Functional specialization amongst the Arabidopsis Toc159 family of chloroplast protein import receptors.
Kubis S., Patel R., Combe J., Bédard J., Kovacheva S., Lilley K., Biehl A., Leister D., Ríos G., Koncz C., Jarvis P.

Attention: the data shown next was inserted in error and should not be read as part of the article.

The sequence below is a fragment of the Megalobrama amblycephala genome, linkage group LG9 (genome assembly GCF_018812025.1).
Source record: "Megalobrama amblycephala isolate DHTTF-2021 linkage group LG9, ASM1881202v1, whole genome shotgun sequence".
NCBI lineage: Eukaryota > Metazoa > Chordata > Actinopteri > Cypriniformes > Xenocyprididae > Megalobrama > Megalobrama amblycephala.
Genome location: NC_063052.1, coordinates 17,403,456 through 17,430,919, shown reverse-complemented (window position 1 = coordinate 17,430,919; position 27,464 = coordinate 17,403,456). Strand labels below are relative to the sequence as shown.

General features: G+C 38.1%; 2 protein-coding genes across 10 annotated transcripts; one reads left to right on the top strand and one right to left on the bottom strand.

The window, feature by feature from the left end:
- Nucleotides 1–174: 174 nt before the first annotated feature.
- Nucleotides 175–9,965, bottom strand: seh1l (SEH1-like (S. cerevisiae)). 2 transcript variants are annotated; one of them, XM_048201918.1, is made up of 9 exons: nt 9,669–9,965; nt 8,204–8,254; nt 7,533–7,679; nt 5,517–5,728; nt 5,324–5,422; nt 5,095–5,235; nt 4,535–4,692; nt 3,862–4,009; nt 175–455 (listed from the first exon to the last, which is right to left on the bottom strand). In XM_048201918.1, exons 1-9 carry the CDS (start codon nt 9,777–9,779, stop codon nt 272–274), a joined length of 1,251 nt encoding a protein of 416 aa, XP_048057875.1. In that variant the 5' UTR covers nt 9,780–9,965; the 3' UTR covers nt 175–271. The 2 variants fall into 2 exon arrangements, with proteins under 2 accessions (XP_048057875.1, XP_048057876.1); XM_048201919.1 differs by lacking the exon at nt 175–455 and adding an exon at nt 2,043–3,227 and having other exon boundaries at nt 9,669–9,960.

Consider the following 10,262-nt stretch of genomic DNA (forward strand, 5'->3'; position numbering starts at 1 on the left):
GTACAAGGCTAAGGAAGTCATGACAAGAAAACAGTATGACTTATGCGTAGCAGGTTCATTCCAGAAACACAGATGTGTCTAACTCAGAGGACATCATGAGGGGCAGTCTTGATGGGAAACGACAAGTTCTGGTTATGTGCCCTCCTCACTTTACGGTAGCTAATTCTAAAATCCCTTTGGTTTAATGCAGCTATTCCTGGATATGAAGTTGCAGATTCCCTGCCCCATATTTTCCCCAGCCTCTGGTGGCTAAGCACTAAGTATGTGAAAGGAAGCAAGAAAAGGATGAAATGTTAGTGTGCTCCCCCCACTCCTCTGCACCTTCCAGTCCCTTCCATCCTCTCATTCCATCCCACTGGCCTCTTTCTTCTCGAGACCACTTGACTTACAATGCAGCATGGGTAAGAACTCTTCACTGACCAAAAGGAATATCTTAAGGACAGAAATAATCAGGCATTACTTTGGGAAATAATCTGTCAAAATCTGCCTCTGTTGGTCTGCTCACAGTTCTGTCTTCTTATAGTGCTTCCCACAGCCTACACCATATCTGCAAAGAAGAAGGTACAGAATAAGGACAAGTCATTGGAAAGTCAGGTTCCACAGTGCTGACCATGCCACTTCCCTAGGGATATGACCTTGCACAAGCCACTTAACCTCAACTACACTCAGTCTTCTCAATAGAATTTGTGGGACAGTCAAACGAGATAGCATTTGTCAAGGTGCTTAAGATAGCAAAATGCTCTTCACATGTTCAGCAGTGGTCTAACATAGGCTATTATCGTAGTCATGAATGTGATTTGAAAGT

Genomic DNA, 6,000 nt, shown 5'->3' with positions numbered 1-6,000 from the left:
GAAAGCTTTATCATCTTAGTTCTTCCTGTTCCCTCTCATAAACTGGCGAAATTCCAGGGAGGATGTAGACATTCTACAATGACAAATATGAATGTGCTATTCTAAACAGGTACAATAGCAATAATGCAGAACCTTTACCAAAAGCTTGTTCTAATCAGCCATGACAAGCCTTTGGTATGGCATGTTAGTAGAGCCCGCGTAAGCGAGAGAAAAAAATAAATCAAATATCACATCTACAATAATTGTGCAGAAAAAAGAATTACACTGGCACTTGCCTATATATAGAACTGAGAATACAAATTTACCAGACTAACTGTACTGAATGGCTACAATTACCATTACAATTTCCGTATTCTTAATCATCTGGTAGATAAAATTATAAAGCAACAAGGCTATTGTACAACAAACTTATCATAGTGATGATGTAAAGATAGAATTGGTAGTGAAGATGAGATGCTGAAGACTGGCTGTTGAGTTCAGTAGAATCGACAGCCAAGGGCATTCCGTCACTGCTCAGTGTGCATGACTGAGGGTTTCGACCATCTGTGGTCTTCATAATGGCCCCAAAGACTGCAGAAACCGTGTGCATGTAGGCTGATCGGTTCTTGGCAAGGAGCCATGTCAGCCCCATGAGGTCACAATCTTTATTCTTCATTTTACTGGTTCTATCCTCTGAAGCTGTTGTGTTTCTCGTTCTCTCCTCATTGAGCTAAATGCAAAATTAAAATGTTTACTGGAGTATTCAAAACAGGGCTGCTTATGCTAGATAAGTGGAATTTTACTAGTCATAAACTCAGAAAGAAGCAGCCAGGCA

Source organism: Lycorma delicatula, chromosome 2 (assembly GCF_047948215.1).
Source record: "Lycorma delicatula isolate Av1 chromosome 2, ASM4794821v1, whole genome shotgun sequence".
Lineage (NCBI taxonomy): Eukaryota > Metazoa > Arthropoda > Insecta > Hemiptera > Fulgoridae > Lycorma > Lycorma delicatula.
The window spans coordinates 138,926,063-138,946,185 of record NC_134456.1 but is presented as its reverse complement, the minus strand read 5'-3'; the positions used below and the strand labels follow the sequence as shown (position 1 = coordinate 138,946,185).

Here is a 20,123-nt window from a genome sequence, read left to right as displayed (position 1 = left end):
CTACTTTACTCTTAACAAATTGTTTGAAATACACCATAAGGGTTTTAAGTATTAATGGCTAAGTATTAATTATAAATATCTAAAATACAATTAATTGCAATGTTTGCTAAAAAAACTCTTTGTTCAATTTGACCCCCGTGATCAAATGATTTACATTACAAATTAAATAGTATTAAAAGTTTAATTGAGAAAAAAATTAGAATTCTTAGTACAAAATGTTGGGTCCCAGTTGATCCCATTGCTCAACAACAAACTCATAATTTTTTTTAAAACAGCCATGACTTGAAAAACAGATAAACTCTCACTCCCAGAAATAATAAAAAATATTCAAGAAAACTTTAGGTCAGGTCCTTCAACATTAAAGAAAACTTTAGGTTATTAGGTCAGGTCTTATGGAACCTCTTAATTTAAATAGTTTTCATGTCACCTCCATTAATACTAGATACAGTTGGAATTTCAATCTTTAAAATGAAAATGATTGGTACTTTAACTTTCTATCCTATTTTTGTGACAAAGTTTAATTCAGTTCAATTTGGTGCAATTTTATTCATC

The initial stages of preprotein import into chloroplasts are mediated by the receptor GTPase Toc159. In Arabidopsis thaliana, Toc159 is encoded by a small gene family: atTOC159, atTOC132, atTOC120, and atTOC90. Phylogenetic analysis suggested that at least two distinct Toc159 subtypes, characterized by atToc159 and atToc132/atToc120, exist in plants. atTOC159 was strongly expressed in young, photosynthetic tissues, whereas atTOC132 and atTOC120 were expressed at a uniformly low level and so were relatively prominent in nonphotosynthetic tissues. Based on the albino phenotype of its knockout mutant, atToc159 was previously proposed to be a receptor with specificity for photosynthetic preproteins. To elucidate the roles of the other isoforms, we characterized Arabidopsis knockout mutants for each one. None of the single mutants had strong visible phenotypes, but toc132 toc120 double homozygotes appeared similar to toc159, indicating redundancy between atToc132 and atToc120. Transgenic complementation studies confirmed this redundancy but revealed little functional overlap between atToc132/atToc120 and atToc159 or atToc90. Unlike toc159, toc132 toc120 caused structural abnormalities in root plastids. Furthermore, when proteomics and transcriptomics were used to compare toc132 with ppi1 (a receptor mutant that is specifically defective in the expression, import, and accumulation of photosynthetic proteins), major differences were observed, suggesting that atToc132 (and atToc120) has specificity for nonphotosynthetic proteins. When both atToc159 and the major isoform of the other subtype, atToc132, were absent, an embryo-lethal phenotype resulted, demonstrating the essential role of Toc159 in the import mechanism.